Although the jury concluded that Charity Lamb had been distraught and had been threatened, they determined that her anxiety did not amount to legal insanity and that she had not faced immediate harm at the moment she killed her husband. Although she might have been justified in interpreting his threat as inevitable, it was not imminent. Reluctantly, the twelve-man jury—women were not allowed to be jurors at the time—found her guilty of second-degree murder. They urged the judge to be merciful, but the law mandated that she be sentenced to life in prison.

Charity Lamb’s baby was taken from her, and she was placed in the all-male territorial penitentiary in Portland. In 1862, she was moved to Hawthorne’s Insane Asylum in southeast Portland, where she died in 1879. Her birth date is unknown, but she was likely in her early forties at the time of her trial. Lamb was buried at the Lone Fir Cemetery in a grave that was one of many that were paved over in about 1930.

Written by: Ronald B. Lansing

Further Reading:

Lansing, Ronald B. “The Tragedy of Charity Lamb.” Oregon Historical Quarterly 101:40 (2000).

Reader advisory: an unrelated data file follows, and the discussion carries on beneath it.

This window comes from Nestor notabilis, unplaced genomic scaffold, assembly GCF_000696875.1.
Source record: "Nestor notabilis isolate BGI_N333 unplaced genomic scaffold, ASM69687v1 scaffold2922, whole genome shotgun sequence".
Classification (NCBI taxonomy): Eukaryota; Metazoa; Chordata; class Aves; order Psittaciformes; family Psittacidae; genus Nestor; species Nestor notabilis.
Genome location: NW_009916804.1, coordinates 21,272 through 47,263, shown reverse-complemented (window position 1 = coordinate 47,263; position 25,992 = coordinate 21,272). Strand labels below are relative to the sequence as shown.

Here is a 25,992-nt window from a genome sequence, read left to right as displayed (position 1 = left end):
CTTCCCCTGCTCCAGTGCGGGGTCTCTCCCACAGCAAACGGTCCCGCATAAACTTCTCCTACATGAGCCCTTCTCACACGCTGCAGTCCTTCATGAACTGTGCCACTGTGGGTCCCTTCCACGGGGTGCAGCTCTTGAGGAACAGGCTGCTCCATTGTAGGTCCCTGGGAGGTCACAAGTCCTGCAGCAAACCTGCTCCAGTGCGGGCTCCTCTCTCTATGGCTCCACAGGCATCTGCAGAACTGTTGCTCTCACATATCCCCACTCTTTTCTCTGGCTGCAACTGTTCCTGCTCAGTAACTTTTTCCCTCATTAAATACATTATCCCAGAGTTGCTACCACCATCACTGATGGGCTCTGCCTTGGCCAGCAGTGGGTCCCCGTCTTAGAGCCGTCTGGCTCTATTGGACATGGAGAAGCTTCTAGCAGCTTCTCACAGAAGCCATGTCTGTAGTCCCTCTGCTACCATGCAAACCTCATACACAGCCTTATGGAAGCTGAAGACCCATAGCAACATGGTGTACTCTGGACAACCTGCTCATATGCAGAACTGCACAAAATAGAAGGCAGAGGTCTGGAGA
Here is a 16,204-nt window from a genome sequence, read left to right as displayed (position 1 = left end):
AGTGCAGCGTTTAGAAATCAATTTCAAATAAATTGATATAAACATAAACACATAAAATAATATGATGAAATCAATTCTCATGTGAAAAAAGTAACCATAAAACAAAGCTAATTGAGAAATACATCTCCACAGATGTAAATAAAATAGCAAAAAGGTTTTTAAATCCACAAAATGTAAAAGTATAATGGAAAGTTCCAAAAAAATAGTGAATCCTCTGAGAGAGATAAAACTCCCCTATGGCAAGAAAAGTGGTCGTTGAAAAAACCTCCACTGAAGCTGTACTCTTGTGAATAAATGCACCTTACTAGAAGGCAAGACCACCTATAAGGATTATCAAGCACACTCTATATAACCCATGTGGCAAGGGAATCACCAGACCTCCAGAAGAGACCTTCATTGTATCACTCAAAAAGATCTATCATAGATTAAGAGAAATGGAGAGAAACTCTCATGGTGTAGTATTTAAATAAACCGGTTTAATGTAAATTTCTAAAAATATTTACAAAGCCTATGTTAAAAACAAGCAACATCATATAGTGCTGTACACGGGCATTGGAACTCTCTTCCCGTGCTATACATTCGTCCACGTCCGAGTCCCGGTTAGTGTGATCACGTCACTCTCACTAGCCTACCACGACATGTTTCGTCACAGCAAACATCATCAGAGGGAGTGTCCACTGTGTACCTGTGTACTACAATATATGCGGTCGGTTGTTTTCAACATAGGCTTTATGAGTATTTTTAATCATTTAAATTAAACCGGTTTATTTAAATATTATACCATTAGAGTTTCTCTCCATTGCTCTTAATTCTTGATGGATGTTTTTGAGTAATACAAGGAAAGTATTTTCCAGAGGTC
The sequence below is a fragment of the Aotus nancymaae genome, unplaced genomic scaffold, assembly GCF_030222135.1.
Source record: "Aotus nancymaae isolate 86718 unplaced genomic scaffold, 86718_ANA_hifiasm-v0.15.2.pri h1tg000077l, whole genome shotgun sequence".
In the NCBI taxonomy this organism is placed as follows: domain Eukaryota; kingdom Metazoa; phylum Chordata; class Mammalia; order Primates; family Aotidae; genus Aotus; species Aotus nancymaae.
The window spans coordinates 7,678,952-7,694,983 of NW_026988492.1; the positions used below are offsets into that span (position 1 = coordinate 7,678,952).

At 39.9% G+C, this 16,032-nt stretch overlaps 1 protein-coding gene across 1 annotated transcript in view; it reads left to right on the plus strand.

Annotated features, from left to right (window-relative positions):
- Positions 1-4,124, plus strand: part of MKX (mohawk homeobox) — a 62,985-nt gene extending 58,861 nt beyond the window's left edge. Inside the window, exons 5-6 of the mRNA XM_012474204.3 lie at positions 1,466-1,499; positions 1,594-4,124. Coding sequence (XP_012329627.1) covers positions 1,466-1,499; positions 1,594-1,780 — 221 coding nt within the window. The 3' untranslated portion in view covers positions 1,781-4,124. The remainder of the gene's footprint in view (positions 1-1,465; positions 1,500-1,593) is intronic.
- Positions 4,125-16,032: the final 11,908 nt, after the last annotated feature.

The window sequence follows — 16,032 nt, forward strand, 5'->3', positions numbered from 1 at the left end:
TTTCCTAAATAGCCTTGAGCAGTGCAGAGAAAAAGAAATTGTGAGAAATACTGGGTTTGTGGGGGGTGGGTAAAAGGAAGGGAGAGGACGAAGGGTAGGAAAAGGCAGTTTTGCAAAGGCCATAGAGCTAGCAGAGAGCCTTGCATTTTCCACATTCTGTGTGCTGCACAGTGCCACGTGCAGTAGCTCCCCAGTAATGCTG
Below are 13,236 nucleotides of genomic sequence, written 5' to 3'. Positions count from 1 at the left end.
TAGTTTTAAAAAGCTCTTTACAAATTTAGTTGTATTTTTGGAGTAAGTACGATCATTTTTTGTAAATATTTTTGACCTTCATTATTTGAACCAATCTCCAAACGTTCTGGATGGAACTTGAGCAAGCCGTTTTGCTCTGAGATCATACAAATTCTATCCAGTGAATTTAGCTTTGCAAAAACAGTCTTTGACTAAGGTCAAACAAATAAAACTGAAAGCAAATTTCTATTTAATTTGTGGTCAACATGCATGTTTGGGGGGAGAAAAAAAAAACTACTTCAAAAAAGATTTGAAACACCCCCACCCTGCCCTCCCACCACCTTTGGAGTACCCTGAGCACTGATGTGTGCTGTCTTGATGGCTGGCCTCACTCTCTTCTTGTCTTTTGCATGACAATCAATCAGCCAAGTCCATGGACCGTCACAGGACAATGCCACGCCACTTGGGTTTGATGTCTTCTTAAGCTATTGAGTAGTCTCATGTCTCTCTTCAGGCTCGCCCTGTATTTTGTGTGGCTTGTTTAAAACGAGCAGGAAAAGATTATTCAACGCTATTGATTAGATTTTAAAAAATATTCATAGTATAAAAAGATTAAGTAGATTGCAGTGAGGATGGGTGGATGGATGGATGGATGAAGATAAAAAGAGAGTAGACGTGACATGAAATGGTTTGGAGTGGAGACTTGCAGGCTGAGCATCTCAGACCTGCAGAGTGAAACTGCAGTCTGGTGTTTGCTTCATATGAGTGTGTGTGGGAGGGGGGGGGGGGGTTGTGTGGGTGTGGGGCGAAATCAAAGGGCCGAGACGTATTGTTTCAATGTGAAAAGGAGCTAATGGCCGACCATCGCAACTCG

The Charity Lamb Affair

Long before Lizzie Borden "took an ax and gave her mother 40 whacks," as the legend goes, Charity Lamb stirred the young Oregon territory into outrage with the brutal ax slaying of her husband.

Even her name seemed like a cruel, hideous joke to residents repulsed by this seemingly senseless, cold-blooded act of violence.

The year was 1854 -- five years before Oregon attained statehood. On a warm May evening, while the Lamb family was having dinner at their home, five miles outside of Salem, Charity Lamb allegedly walked up behind her husband, Nathaniel, with an ax in her hands. She raised the lethal weapon above her head and brought it down on her husband's skull. Then she struck him again in the head before running out of the house with her oldest daughter, Mary Ann.

Lamb's trial in September, still considered one of the most celebrated criminal trials in Oregon history, produced the true story of what was then considered a scandalous love triangle involving Lamb, her daughter Mary Ann and a drifter known only as Collins.